Office Activity Picks Up in Metro Detroit as Tenants Make Workplace Decisions

by Kristin Harlow

By Ryan Nierman, Ph.D. and Bradley Meloche, Colliers

The tumultuous events of the last two years have brought uncertainty into many aspects of Detroit’s office market. Even as companies emphasize their eagerness to return to the office, many questions remain regarding space designs, required square footage and buildout requirements.

Tenant selectivity

With increasing vacancy rates and negative net absorption throughout the metro Detroit office market, real estate experts are witnessing tenants becoming more selective in property occupancy. The result has been a slowing demand for Class B and C office product.

Ryan Nierman, Ph.D., Colliers

Tenants have begun targeting Class A assets with improved visibility, signage, modernized color schemes, numerous amenities and flexible floorplan designs. As the need for larger office footprints goes down in reaction to post-COVID considerations, tenants have become willing to pay increased per-square-foot rents, for at or below preexisting rental budgets, due to decreased size requirements. 

The need for tenants to target Class A facilities has been compounded by the so-called “Great Resignation,” as employees are willing to demand more from their employers. As a result, employers know that a failure to invest in a more modern and amenitized workspace may result in poor employee retention and future talent recruitment.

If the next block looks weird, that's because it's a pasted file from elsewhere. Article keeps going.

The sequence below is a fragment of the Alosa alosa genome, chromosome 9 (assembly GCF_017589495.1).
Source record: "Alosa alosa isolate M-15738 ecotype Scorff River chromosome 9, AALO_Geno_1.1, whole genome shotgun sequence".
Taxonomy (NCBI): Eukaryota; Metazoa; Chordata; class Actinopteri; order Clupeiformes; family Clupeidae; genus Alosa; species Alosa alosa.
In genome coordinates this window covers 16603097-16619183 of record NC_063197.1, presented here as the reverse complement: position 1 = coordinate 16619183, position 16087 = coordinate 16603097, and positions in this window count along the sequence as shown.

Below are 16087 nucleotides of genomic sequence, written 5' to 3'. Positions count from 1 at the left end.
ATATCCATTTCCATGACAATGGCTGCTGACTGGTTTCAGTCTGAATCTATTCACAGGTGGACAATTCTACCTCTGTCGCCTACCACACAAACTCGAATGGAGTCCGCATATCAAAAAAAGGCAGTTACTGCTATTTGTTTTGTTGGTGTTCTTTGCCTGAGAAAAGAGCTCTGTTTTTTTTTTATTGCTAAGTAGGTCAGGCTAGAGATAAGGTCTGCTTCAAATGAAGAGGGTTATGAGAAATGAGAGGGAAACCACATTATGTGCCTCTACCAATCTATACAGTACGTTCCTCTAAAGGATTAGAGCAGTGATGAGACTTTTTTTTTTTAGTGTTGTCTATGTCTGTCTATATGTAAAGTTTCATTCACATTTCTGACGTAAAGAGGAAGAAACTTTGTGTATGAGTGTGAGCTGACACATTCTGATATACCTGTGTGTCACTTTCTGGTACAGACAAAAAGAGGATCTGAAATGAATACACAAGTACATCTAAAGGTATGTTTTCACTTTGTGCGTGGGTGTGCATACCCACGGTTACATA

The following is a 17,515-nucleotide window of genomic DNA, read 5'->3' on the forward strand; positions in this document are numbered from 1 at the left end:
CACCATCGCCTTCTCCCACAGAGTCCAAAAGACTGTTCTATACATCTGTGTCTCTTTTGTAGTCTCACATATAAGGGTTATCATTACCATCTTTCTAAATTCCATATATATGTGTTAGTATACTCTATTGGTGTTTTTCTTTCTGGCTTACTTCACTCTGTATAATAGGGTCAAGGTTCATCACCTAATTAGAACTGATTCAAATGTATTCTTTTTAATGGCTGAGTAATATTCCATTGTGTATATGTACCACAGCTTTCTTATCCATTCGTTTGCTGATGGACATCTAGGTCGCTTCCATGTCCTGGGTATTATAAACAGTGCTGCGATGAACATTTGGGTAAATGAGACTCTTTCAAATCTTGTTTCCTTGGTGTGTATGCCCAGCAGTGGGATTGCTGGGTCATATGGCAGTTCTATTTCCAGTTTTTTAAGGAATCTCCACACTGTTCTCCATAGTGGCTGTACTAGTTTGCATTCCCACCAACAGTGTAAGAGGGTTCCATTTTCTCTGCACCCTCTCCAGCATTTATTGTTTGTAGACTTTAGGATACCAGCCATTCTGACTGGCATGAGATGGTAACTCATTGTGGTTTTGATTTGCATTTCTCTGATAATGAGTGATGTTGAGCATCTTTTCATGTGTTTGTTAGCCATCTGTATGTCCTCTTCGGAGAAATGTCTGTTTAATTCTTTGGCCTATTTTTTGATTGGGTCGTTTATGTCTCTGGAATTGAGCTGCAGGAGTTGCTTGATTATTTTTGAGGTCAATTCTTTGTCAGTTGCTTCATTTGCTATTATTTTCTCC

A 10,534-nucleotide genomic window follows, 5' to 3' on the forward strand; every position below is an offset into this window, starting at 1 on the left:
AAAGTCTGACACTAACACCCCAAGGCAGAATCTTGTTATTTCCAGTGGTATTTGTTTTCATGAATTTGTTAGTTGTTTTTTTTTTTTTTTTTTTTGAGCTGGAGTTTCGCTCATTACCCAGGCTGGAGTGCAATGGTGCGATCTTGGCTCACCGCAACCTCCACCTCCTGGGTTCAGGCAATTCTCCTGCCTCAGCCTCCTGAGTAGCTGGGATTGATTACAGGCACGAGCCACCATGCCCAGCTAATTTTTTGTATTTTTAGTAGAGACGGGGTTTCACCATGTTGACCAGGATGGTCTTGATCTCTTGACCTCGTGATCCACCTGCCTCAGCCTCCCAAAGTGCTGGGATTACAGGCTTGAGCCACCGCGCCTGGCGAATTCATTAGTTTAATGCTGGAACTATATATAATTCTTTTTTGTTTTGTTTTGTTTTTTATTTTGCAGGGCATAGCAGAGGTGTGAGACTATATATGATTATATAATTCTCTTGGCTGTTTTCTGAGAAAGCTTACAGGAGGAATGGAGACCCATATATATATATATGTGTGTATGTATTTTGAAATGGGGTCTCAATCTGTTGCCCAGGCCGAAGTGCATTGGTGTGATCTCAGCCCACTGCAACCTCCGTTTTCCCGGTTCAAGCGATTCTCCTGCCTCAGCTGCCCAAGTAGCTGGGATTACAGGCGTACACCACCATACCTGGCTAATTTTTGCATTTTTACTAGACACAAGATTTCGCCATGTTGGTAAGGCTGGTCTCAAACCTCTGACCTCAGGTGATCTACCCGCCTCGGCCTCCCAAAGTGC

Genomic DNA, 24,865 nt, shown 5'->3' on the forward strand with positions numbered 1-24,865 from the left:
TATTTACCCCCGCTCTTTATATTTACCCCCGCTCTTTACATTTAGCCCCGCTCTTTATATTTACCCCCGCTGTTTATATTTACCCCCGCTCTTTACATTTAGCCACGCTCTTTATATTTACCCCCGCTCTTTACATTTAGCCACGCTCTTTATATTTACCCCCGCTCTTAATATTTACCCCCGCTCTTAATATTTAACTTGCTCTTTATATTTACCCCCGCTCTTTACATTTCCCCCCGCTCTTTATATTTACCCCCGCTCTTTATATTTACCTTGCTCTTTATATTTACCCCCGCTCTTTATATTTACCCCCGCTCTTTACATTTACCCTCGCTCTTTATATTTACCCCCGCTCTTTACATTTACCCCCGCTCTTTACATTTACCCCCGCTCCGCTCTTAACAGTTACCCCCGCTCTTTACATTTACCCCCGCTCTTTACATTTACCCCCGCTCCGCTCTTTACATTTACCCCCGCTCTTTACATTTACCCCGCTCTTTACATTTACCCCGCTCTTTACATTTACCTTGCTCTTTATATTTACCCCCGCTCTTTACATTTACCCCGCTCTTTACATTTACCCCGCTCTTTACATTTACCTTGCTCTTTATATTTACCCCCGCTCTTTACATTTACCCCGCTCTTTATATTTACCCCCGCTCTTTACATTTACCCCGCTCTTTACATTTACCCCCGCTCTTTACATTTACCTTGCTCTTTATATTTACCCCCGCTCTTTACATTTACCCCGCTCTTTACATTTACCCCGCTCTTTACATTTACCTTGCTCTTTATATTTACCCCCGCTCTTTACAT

Additionally, landlords are needing to offer greater levels of concessions to their tenants in order to execute new leases, as well as renewals. These concessions are primarily coming in the form of free rent periods and increased tenant improvement dollars, even as construction and buildout costs remain high. 

Return-to-office strategies

With the changing office environment, each company is in the midst of writing and rewriting their return-to-office (RTO) strategies. Solutions range from full back-to-office policies to continued work-from-home agreements. Deloitte recently confirmed that it was downsizing its office footprint, moving out of its 102,000-square-foot space in the Renaissance Center and into a smaller 35,000-square-foot WeWork location. General Motors has opted for a ‘work appropriately’ culture, in which its employees have been given the opportunity to work wherever they feel best suited to complete their work obligations.

Bradley Meloche, Colliers

In contrast, Ford Motor Co. has doubled down on its physical workspace needs with its investment in the Corktown Campus, a 30-acre mixed-use space centered around the redevelopment of the historic Michigan Central Station. The campus will house the company’s autonomous vehicle division and bolster an increased footprint from partner companies and suppliers. While construction on the campus was slowed by the pandemic and continuing disruptions in the supply chain, parts of the campus are expected to come online in late 2022.